Your regular vet can do a chest xray to be sure the heart isn't enlarged due to DCM....and, if needed, that image can probably be sent off to a caridiologist for review for another $50-$100. That's the low-cost way of staring this investigation into cause. As Twyla mentioned, the worry here is that enlargement is a sign of DCM, and DCM means congestive heart failure is on the way. DCM dogs have a shortened lifespan, so it's something any prospective adopter would want to know.

I just had major surgery done on one in rescue with a Grade 4 murmur. The surgeon not only wanted bloodwork, but also a chest x-ray prior to surgery. He sent it to a specialist to review to make sure the heart wasn't enlarged. Only after the specialist confirmed it wasn't enlarged did he go forward with the surgery. This was a complex surgery lasting at least an hour, so the dog was going to be under for a while. However, the surgery was done at a specialty clinic with a state-of-the-art surgery suite, very experienced anesthesia staff, a team of boarded vet specialists AND an emergency ICU on-site...so about as safe a surgery experience as one can possibly set up. The dog came through fine.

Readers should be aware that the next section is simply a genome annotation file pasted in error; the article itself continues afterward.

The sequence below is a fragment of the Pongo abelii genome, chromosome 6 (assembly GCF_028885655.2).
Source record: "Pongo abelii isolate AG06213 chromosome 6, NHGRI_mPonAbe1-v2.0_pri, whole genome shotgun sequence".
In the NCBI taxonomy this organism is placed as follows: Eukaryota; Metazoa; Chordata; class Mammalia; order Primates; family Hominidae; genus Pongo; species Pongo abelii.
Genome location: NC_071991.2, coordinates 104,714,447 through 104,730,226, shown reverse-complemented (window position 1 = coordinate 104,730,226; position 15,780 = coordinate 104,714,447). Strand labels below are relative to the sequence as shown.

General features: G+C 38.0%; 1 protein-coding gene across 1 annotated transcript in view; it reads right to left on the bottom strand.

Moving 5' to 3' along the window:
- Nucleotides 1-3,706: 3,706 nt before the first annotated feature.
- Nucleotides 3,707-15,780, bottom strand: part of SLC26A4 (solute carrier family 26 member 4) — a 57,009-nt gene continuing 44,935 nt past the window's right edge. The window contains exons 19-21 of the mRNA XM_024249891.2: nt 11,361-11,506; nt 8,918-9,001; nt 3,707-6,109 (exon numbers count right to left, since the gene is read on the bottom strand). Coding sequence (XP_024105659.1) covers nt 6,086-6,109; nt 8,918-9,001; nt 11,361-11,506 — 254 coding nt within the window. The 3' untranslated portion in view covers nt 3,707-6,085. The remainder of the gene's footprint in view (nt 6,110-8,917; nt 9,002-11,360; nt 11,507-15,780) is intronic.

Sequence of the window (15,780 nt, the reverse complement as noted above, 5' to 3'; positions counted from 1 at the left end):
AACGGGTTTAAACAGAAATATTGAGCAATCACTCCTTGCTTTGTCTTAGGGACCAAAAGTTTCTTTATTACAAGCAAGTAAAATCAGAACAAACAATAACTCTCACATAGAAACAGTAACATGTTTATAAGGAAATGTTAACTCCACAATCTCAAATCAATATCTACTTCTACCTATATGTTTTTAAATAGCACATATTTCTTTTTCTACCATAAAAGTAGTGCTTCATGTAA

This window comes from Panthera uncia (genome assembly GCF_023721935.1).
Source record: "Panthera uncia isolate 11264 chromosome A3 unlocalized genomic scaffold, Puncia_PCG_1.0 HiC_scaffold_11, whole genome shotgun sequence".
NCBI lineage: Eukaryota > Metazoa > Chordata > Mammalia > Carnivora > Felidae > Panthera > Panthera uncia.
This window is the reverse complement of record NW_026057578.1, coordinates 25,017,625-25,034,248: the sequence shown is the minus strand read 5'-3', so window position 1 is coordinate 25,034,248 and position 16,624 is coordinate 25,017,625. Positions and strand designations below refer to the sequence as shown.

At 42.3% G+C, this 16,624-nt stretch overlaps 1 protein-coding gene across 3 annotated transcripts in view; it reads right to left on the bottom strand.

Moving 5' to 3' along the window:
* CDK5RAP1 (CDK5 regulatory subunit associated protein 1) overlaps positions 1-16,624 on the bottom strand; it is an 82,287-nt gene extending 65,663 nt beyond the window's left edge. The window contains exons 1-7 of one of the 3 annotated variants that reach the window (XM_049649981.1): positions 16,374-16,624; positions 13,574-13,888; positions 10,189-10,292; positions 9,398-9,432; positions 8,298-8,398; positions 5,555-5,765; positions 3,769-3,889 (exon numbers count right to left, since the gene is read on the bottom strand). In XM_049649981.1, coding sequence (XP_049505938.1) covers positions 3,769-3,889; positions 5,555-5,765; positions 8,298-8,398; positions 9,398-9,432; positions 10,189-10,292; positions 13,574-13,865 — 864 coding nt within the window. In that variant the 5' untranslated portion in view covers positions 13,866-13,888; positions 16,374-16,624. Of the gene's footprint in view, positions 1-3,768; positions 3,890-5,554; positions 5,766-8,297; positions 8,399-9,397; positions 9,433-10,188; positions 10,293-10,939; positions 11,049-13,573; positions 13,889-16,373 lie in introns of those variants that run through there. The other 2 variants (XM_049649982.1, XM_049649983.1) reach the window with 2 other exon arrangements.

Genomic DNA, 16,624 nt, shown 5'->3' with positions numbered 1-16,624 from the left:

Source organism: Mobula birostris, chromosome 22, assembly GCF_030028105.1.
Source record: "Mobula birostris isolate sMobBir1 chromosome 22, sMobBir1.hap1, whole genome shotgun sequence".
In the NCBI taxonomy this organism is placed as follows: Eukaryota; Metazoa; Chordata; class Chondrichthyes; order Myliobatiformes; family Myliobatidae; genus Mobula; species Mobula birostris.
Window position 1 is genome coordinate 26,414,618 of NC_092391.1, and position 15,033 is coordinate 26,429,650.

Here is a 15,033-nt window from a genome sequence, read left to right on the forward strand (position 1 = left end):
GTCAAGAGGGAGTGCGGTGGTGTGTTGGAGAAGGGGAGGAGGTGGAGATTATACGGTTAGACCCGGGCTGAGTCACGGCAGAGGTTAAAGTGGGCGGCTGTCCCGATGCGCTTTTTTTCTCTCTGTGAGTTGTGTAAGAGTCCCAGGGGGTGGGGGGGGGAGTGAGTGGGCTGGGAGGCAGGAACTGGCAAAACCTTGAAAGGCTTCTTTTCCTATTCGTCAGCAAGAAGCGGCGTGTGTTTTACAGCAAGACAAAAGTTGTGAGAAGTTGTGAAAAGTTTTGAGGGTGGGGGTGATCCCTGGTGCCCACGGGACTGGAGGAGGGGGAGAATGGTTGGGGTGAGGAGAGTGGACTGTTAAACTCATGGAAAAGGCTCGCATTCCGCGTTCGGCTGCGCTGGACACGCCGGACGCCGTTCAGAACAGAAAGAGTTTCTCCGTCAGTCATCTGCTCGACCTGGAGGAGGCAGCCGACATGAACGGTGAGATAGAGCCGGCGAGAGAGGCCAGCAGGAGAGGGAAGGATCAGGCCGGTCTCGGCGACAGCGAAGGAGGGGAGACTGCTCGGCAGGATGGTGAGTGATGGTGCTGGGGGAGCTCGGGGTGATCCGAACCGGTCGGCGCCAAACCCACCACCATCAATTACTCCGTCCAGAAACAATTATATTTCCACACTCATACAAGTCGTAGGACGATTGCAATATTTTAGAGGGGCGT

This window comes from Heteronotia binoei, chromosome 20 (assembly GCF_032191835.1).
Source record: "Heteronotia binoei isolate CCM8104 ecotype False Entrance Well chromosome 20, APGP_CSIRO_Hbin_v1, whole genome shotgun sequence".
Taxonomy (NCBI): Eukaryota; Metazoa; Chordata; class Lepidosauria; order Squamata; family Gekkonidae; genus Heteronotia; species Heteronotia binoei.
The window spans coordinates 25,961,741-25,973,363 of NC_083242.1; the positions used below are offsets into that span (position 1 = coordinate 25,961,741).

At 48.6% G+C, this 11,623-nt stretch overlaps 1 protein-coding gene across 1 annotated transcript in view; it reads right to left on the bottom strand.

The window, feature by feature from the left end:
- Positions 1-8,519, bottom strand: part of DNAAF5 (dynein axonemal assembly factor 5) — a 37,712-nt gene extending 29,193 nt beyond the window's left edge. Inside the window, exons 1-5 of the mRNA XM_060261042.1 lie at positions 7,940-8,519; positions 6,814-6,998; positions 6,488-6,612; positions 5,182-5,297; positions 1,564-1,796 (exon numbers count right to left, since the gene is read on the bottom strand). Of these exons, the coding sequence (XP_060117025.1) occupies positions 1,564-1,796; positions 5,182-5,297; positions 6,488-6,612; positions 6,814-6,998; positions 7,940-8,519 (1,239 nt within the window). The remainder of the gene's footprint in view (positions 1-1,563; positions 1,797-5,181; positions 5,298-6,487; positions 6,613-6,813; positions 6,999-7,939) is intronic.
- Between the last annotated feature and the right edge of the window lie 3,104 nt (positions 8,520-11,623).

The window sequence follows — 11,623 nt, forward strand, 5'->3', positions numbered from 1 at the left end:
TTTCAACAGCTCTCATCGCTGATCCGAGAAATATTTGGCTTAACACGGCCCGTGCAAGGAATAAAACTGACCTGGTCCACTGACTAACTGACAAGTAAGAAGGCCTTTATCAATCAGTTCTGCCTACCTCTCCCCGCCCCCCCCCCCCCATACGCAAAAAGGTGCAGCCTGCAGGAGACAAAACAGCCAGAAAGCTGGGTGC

An uncomplicated spay can be done fast so they're not under for long at all. HOWEVER, I would not take a dog with a serious murmur to a low-cost spay clinic because they tend to not do an IV-cath with fluids during anesthesia. Assuming the heart isn't enlarged and you are cleared to go forward with the surgery, I'd suggest doing this dog's spay at a full-service clinic that uses fluids during anesthesia. That may potentially factor into the discussion you have with your vet (and cost).
I agree with all of this. I'd also add, that while I don't know the exact percentage of chance with pyometra, I do know that I work in a single doctor practice and we still see 2 cases of pyo every 6 months or so at least. In the event that she did develop it, the surgery would be much more complicated and dangerous for her at that time than it is during a routine spay.